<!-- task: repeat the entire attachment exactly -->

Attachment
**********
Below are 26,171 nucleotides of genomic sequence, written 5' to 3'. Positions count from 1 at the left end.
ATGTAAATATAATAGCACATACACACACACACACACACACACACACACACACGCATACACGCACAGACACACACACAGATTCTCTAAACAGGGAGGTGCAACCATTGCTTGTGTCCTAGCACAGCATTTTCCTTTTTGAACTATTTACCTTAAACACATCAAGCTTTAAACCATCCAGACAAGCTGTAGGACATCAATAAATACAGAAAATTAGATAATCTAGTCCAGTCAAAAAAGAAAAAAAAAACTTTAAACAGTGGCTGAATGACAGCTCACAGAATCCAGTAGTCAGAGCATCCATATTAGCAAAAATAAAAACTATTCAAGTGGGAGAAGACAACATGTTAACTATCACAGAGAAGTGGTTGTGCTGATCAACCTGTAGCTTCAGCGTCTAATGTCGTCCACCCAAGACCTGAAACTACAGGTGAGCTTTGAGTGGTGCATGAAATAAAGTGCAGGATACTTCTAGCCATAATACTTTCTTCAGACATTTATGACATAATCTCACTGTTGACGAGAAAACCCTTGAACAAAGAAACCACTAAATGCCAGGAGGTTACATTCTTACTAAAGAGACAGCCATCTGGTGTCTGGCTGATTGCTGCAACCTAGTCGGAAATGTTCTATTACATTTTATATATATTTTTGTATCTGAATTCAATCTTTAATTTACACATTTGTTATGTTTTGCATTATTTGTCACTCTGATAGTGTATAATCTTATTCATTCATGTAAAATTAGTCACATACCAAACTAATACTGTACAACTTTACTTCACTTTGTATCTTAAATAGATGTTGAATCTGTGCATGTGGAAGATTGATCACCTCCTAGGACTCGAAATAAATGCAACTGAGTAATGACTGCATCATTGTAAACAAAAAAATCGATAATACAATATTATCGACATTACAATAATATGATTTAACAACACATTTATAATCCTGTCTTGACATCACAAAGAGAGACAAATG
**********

Below are 26,171 nucleotides of genomic sequence, written 5' to 3'. Positions count from 1 at the left end.
ATGTAAATATAATAGCACATACACACACACACACACACACACACACACACACGCATACACGCACAGACACACACACAGATTCTCTAAACAGGGAGGTGCAACCATTGCTTGTGTCCTAGCACAGCATTTTCCTTTTTGAACTATTTACCTTAAACACATCAAGCTTTAAACCATCCAGACAAGCTGTAGGACATCAATAAATACAGAAAATTAGATAATCTAGTCCAGTCAAAAAAGAAAAAAAAAACTTTAAACAGTGGCTGAATGACAGCTCACAGAATCCAGTAGTCAGAGCATCCATATTAGCAAAAATAAAAACTATTCAAGTGGGAGAAGACAACATGTTAACTATCACAGAGAAGTGGTTGTGCTGATCAACCTGTAGCTTCAGCGTCTAATGTCGTCCACCCAAGACCTGAAACTACAGGTGAGCTTTGAGTGGTGCATGAAATAAAGTGCAGGATACTTCTAGCCATAATACTTTCTTCAGACATTTATGACATAATCTCACTGTTGACGAGAAAACCCTTGAACAAAGAAACCACTAAATGCCAGGAGGTTACATTCTTACTAAAGAGACAGCCATCTGGTGTCTGGCTGATTGCTGCAACCTAGTCGGAAATGTTCTATTACATTTTATATATATTTTTGTATCTGAATTCAATCTTTAATTTACACATTTGTTATGTTTTGCATTATTTGTCACTCTGATAGTGTATAATCTTATTCATTCATGTAAAATTAGTCACATACCAAACTAATACTGTACAACTTTACTTCACTTTGTATCTTAAATAGATGTTGAATCTGTGCATGTGGAAGATTGATCACCTCCTAGGACTCGAAATAAATGCAACTGAGTAATGACTGCATCATTGTAAACAAAAAAATCGATAATACAATATTATCGACATTACAATAATATGATTTAACAACACATTTATAATCCTGTCTTGACATCACAAAGAGAGACAAATG